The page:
According to the World Health Organization (WHO), HIV/AIDS is a major public health issue that has affected millions of lives worldwide (33 million as of 2019). As a virus that attacks the body’s immune system, HIV specifically targets CD4 cells and integrates itself into host DNA via reverse transcription. Although the symptoms of HIV vary, the infection severely weakens the immune system, leaving an infected individual vulnerable to a plethora of infections and complications. AIDS is a later, more advanced stage of HIV infection, which occurs when HIV positive individuals develop “long term clinical manifestations” (cancers, infections). In 2015, the Center for Disease Control stated that those who partake in “risky behaviors” that include having unprotected sex and sharing needles/syringes, or live in communities where many people have HIV infection, are more likely to be at risk for infection themselves.
Recent research also shows that women are more disproportionately impacted by HIV infections and are typically infected at “rates twice that of young men”. In 2017, it was found that more than 7,000 young women (15-24 years) became HIV positive and that 1 out 5 HIV infections in sub-Saharan Africa impacted young women. In America, 57% of HIV positive individuals were African American women, 21% were white women, and 18% were Latina women. As a public health issue, with undeniable links to politics, socioeconomics, power, and culture, HIV continues to disproportionately affect millions around the world, especially disenfranchised women. However, despite its threatening global presence, discrepancies between public health and biomedical research methods have prevented a thorough understanding of why this group is severely disadvantaged when it comes to HIV infection and transmission.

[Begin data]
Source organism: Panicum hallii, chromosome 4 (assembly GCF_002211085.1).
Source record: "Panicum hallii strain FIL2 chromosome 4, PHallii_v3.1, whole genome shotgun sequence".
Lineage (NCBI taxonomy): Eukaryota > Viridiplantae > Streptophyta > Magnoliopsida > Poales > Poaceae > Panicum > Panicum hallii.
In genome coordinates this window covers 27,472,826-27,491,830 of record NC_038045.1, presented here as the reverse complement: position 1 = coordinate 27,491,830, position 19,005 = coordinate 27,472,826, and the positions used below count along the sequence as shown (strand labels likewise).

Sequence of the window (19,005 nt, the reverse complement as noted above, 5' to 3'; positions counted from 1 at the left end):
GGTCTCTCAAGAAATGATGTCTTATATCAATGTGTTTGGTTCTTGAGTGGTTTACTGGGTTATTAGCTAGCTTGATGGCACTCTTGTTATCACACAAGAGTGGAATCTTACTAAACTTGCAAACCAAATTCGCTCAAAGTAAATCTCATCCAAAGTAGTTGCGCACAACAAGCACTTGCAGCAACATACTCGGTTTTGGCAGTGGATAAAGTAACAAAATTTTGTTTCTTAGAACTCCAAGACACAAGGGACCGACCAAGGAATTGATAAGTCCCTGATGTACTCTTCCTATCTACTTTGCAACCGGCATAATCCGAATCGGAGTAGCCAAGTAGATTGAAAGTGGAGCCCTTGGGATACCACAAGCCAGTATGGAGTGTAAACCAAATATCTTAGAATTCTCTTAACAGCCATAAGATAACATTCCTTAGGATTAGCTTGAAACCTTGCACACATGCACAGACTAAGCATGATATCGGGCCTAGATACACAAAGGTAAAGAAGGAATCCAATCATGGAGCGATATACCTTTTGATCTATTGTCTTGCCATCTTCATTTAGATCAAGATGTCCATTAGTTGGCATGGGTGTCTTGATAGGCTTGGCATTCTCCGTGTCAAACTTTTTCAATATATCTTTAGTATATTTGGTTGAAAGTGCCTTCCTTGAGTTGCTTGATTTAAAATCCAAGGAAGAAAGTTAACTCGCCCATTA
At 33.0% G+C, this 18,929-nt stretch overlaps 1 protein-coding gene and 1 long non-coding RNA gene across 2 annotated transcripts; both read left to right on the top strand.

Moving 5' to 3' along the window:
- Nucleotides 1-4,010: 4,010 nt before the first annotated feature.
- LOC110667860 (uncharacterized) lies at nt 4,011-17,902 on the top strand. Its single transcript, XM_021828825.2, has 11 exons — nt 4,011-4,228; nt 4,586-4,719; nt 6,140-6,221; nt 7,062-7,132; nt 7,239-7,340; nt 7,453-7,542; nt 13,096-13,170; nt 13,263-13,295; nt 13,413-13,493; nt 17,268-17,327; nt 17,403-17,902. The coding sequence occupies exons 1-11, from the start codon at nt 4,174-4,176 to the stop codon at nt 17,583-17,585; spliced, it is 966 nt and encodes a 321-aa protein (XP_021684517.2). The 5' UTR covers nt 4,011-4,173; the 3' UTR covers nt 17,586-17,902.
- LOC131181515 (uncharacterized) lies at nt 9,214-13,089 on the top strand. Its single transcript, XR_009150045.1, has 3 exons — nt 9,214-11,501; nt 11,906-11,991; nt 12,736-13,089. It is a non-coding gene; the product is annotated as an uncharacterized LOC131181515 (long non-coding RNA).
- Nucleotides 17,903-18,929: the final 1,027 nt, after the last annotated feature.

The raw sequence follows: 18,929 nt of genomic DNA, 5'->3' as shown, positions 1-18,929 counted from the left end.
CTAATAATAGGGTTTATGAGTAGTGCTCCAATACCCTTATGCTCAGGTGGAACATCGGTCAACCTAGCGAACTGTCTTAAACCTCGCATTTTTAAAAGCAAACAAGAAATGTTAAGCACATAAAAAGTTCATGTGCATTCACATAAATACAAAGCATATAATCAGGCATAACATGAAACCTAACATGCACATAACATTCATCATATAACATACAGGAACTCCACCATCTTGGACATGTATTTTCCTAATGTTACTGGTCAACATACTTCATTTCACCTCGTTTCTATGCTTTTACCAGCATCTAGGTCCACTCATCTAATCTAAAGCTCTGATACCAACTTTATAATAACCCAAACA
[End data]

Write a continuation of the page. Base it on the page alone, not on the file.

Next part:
As a serious public health issue, HIV/AIDS has become a social and cultural phenomenon that is undoubtedly linked to social constructs like power, gender, socioeconomics, race, and politics. However, discrepancies between public health initiatives and biomedical research have prevented a thorough understanding of why certain groups are most at-risk, despite numerous preventative methods. Though disenfranchised women are not part of the traditional risk groups (white men, white, gay men) associated with HIV/AIDS in the U.S., their experience of the disease must be evaluated, in order to further understand and potentially reassess who should be considered high-risk. The relationship between HIV/AIDS and stigma must also be considered when analyzing the disease experiences of such a rapidly infected demographic.
Although advances in biomedical research and technology has helped us better understand the scientific technicalities of diseases like HIV/AIDS, there are still significant gaps in HIV/AIDS research that can only be filled by humanities-based frameworks. Consequently, combining biomedical research and the perspectives of social sciences like Anthropology and Sociology, will allow for a better understanding of HIV/AIDS, and how it affects, and is affected by an individual’s race, gender, and class.
Richardson, E. T., Collins, S. E., Kung, T., Jones, J. H., Hoan Tram, K., Boggiano, V. L., Bekker, L. G., & Zolopa, A. R. (2014). Gender inequality and HIV transmission: a global analysis. Journal of the International AIDS Society, 17(1), 19035.